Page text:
Since its inception, the annual Conference of the Parties (COP) has convened annually to assess how countries are implementing the UNFCCC framework. World leaders and representatives meet at these events to discuss, negotiate, and introduce new laws.
Why does the Conference of the Parties matter?
So, why is COP27 important? The Sharm el-Sheikh climate conference has already been featured in the news for months ahead of its start. Many are claiming that COP27 will be the world’s best last chance to control climate change – though the same thing was said last year, and since COP26 in Glasgow, only 29 out of 194 countries have come forward with tightened national plans.
We’ve already explored issues around climate change and sustainability in other posts. We’ve explained how greenhouse gas emissions have already damaged the Earth’s climate, and that if left unchecked, our activities will push climate change beyond its tipping point.
And, while it is possible for individuals to reduce their carbon footprint, action needs to happen on a global scale. Policymakers, governments, and organisations must act to tackle climate change. We are beyond the point where we can simply make changes to reduce our impact; as a species, we’re going to have to actively correct our mistakes.
COP27 presents a chance for world leaders to assess the current landscape, reflect on whether previous pledges have been met, and introduce new and decisive actions to reduce emissions and control climate change.
Key moments so far in the history of COP
Although the UN Climate Change Conference takes place annually (with the exception of 2020), there have been some notable milestones from previous COP events. We’ve mentioned two of these already; the Kyoto Protocol and the Paris Agreement:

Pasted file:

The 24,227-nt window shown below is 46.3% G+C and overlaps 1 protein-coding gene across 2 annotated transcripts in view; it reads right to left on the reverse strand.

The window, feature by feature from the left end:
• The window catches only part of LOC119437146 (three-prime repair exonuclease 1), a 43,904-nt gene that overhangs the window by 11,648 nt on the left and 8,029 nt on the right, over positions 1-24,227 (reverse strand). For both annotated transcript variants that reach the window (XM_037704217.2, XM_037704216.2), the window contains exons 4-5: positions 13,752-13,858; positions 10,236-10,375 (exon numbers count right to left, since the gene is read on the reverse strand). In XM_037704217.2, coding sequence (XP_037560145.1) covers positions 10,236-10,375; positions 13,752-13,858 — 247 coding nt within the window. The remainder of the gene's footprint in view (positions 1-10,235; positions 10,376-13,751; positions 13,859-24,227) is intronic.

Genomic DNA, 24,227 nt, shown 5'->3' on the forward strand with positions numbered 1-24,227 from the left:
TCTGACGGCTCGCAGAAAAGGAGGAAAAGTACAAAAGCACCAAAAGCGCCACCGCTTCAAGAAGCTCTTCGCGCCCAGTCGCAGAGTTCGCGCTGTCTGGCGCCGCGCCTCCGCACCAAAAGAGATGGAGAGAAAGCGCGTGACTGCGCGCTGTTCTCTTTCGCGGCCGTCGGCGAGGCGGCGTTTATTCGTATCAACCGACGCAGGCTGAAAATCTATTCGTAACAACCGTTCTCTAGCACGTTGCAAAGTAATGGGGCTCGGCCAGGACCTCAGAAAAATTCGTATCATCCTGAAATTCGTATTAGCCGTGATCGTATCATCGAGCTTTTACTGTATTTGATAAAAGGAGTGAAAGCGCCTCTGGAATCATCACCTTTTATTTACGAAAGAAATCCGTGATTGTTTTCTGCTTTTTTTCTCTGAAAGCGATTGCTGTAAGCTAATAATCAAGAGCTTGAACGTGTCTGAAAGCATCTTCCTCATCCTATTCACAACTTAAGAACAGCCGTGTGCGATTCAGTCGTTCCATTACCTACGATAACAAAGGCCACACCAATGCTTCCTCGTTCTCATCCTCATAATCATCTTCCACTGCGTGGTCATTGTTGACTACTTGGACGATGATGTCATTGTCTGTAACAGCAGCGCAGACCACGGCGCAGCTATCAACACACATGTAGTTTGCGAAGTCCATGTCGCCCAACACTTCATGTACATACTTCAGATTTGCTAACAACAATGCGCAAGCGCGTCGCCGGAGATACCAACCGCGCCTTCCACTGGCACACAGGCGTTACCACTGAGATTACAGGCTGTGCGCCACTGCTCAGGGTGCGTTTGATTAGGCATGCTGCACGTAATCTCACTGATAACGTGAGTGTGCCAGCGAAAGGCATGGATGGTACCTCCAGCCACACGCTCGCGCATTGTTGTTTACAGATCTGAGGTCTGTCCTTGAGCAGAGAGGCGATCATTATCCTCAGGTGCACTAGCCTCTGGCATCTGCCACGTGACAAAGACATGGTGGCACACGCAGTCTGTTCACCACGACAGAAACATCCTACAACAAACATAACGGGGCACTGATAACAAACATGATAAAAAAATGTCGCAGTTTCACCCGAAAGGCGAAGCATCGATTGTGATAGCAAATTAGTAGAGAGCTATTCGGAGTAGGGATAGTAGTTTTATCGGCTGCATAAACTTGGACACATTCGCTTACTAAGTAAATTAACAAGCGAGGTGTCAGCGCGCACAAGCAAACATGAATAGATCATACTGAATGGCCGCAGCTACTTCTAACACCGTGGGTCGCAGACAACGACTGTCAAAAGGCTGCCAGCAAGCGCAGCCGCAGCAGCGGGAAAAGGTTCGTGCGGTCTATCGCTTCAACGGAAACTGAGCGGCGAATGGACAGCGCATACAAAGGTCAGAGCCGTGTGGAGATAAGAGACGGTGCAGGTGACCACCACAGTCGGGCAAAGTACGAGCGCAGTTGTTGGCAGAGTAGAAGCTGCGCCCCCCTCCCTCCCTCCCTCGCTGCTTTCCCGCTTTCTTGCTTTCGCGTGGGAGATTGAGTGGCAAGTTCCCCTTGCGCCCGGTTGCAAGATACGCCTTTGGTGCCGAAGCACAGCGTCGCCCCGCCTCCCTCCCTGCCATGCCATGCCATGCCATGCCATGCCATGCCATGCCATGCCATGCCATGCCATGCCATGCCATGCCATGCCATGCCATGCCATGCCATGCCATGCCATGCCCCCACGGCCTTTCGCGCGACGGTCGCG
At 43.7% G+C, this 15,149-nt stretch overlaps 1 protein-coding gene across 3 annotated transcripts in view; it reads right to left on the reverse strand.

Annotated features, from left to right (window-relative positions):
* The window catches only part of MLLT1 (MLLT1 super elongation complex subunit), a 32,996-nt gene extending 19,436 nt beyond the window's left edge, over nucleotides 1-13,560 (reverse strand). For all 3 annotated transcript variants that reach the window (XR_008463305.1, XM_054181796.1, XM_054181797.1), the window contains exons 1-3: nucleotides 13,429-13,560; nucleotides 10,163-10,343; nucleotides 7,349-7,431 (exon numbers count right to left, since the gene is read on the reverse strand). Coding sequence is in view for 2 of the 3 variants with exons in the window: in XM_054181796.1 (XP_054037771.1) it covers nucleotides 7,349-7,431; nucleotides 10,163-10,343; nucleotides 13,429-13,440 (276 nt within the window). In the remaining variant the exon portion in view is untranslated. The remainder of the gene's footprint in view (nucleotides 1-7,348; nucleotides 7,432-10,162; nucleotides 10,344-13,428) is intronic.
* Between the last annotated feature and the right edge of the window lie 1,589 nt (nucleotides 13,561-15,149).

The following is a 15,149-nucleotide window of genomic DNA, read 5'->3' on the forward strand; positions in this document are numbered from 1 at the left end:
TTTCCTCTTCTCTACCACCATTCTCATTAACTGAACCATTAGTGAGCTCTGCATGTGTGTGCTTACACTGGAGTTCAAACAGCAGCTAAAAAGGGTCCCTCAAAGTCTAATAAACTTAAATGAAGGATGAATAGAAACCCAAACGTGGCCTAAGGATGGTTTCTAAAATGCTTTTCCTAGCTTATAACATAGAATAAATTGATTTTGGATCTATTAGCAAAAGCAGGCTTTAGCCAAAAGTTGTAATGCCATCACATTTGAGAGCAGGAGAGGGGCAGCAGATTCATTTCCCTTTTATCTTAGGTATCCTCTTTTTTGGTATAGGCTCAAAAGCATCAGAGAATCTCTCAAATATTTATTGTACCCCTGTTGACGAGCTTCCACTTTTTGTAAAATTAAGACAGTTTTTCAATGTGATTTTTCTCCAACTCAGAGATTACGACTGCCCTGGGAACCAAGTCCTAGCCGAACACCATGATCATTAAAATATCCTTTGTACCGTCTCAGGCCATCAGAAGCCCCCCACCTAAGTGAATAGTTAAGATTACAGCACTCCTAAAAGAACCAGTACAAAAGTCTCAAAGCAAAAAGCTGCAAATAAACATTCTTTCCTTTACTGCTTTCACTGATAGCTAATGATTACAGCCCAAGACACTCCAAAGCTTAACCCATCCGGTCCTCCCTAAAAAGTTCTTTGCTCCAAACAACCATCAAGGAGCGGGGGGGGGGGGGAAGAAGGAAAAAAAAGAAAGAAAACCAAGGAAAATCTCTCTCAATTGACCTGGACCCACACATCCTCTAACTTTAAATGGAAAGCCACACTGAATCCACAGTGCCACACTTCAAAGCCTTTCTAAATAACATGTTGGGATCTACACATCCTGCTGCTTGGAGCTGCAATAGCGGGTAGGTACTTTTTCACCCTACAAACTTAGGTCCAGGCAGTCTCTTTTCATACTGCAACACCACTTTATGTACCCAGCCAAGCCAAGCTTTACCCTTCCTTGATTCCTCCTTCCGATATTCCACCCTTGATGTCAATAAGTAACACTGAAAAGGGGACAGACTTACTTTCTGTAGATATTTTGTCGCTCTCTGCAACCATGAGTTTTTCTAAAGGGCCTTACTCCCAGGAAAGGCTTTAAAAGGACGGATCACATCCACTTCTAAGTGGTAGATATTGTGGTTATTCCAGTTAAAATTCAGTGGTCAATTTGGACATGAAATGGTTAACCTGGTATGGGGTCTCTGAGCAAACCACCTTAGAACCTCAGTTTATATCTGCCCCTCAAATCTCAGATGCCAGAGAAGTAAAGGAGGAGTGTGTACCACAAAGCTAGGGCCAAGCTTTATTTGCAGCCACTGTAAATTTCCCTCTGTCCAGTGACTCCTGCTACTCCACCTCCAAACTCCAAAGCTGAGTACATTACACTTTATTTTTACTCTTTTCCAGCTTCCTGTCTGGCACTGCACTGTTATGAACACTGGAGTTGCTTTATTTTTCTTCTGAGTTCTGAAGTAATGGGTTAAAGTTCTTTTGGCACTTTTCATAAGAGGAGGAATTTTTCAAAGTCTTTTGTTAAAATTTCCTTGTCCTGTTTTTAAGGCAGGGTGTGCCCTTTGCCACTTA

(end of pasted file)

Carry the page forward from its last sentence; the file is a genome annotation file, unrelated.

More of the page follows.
- The Kyoto Protocol. The first agreement to come from the UNFCCC was the Kyoto Protocol. Although agreed upon in 1997 at COP3, it didn’t come into force until 2005, yet it set binding emission reduction targets for 36 industrialised countries and the European Union.
- The Paris Agreement. At COP21 in 2015, representatives committed to limiting global temperature rises, limiting greenhouse gas emissions to net zero between 2050 and 2100, and for wealthier countries to help poorer regions adapt to climate change and renewable energy.
What are the COP27 themes?
It’s worth taking a look at some of the themes and issues that will be discussed at COP27. These points are some of the most pressing ones related to climate change, and as well as the main negotiations, there are workshops and events related to these themes.
The key aim of the COP27 conference has been identified as ensuring full implementation of the Paris Agreement. However, that’s not the only thing being covered. Below, we’ve highlighted some of the interesting areas being covered in the COP27 schedule:
The topic of gender may not be the first thing you think of when considering climate change. However, it’s one of the themes that is going to be fairly prominent across the events and workshops of COP27.
As the UNFCCC explains on their website, women in poverty often face a greater risk and higher burden from the impacts of climate change. They’re also less likely to have equal participation in key decision-making processes and labour markets.
There will be several events throughout COP27 that will discuss issues around gender and climate change, and the official gender day is 14 November.
Another key point of discussion is that of finance in relation to climate change. There will be workshops on issues such as financial systems for net zero, responsible business conduct and climate action, and transformational economics.
Finance ministers from across the world will also meet to discuss topics such as how to deliver finance for emerging and developing markets, as well as long-term climate finance.
As we mentioned, a central aspect of the Paris Agreement was for wealthier nations to help poorer regions adapt to climate change and renewable energy. The official finance day will be 9 November
Youth and future generations
One of the big aims of COP27 this year is to ensure that future generations have a voice and the chance to engage other young people around the world in climate issues. There will be opportunities for young climate activists to open a dialogue with policy makers and practitioners.
The official day in the agenda focusing on youth and future generations will be 10 November.